Gary Numan live - Liverpool March 2018 ©Phil Newall 1












Gary Numan

Rockaway Beach Festival

Jan 2019

Live Review

Well, that was some climax.

The android who fell to earth, whose live stage presence is now closer to Iggy Pop’s feral abandon than the alluring period alien of his Top Of The Pops period tops out the Saturday night headline slot to the biggest crowd the much loved new festival has seen.

Two years of touring, Savage, his biggest-selling album for years saw Gary Numan play the last date on the album tour and exit the stage at the now firmly established and popular festival in a flurry of powerful techno electric industrial noise and skree. 

This is no greatest hits set but a reaffirmation of restless creativity pushing forward with a hyper-modern sounding 21st-century concert that even when it revisits old songs reevaluates and changes them, tweaking their sound, changing their dynamics and making them sit with the current muse and sound and making those classics sound and feel right now.

Unlike many of his contemporaries, Numan is still fast-forwarding into the future and has smartly embraced his imitators and fans like Marilyn Manson and Nine Inch Nails and added and enhanced their take on what is increasingly been seen as his groundbreaking music.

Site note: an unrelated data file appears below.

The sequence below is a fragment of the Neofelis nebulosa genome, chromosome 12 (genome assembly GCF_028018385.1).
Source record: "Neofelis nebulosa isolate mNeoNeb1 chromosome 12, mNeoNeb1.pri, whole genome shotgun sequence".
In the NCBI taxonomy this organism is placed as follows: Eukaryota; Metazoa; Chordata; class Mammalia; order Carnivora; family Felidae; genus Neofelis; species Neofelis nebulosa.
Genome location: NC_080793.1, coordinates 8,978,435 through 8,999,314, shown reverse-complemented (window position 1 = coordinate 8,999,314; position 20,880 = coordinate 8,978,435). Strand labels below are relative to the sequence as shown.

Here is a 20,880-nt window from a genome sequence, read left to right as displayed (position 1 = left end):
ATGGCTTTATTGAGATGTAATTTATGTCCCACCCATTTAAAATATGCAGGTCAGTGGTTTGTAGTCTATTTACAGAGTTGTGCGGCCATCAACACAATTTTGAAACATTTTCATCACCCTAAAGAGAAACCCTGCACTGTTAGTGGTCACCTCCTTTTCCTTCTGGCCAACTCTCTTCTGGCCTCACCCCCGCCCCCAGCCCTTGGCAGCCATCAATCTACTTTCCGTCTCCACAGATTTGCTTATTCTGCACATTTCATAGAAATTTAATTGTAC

In the post-punk period, Numan was looked on unfavourably by critics who called him spectacularly wrong. Of course, success has always soured a reparation and Numan was Adam Ant massive in the period, a genuine pop star with huge hits and a mainstream presence which was pretty remarkable considering just how left field much of what he was doing was. He was an electronic music pioneer and his otherworldly songs were at least a decade ahead of the game.

In the in conversation, I conduct with him with his before his set he himself looks baffled at this success decrying any notion of genius in music and celebrating an instinctive twinge of when an idea works and creating the magic stuff out of thin air.

He talked about creating the alien personae to deal with stage fright and, maybe unwittingly, reflecting his now documented Aspergers. His initial mega success saw Numan as a ghostly presence in the pop party with a series of huge hits that were key in breaking electronic music into the mainstream. It was a sound forged by chance after his initial post-punk was twisted after finding mini Moog in the studio when he was recording songs with the Tubeway Army and moving away from the guitar/bass/drums of their earlier period.

For a few years, the mass success seemed effortless but then came the inevitable slide and a paranoia about writing hits that saw him slip into second-guessing his own music. It was only when he met his now current wife, Gemma, that he began to get on track after she cajoled him into following his own creative intuition and built up his confidence instead of hiding behind a myriad of other musicians. 

The second wave of Gary has continued to this day with a darker and more dystopian take on his style and an embracing of the industrial music that already owed him a huge debt.

And that brings us to tonight – the Savage album has been his biggest for years and seen him in a late period flourish. The set combines a melodic mystery and a machine like power and is still a futuristic take on the keyboards combined with high decibel guitars that has become his staple for years.